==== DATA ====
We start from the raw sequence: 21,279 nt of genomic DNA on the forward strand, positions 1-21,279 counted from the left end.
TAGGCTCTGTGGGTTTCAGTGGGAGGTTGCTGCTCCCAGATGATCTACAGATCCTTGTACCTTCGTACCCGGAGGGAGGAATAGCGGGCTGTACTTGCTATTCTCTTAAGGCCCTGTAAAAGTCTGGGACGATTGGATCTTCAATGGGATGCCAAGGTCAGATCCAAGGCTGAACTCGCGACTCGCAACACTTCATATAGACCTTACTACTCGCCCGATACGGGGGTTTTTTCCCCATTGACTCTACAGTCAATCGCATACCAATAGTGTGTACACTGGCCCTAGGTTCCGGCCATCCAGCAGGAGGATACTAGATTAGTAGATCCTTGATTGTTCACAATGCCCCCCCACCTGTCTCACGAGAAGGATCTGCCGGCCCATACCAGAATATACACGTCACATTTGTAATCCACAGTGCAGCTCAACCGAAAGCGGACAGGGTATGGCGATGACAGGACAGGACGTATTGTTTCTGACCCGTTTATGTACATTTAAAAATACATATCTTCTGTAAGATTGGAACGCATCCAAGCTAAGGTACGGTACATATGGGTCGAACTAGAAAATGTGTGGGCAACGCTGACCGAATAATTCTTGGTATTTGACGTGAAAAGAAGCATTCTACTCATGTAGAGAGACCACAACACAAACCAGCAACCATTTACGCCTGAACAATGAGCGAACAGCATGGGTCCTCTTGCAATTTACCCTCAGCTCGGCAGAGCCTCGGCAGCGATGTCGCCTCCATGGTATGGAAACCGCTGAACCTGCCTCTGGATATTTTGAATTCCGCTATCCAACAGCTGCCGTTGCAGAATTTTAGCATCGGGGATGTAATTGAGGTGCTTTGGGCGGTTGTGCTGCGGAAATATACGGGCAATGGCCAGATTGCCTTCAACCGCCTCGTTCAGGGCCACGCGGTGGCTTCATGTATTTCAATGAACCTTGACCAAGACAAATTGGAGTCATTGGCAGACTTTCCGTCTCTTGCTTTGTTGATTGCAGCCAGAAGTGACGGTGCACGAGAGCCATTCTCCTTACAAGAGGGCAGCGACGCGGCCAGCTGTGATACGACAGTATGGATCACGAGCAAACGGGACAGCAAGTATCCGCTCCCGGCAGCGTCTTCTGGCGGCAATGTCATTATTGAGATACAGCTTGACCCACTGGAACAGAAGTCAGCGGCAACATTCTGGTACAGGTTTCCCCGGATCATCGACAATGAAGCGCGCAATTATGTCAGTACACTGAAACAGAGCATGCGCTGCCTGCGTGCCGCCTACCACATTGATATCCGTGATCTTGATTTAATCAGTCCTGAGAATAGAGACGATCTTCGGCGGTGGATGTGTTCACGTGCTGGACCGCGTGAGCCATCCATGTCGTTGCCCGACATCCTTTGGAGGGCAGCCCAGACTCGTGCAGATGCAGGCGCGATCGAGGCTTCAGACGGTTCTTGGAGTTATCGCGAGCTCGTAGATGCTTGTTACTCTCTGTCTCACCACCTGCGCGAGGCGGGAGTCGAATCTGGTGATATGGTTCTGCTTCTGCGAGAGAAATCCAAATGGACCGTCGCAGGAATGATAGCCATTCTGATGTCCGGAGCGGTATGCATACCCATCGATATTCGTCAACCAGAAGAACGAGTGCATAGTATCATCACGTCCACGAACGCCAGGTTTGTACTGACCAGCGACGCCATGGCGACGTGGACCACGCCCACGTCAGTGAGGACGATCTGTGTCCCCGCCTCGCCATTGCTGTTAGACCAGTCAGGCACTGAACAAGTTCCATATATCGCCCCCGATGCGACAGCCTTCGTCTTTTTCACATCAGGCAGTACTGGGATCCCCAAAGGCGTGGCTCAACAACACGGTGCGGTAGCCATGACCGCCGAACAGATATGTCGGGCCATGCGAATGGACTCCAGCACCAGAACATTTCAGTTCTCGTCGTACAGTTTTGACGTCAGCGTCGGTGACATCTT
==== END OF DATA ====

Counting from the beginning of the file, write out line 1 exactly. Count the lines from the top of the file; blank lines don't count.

We start from the raw sequence: 21,279 nt of genomic DNA on the forward strand, positions 1-21,279 counted from the left end.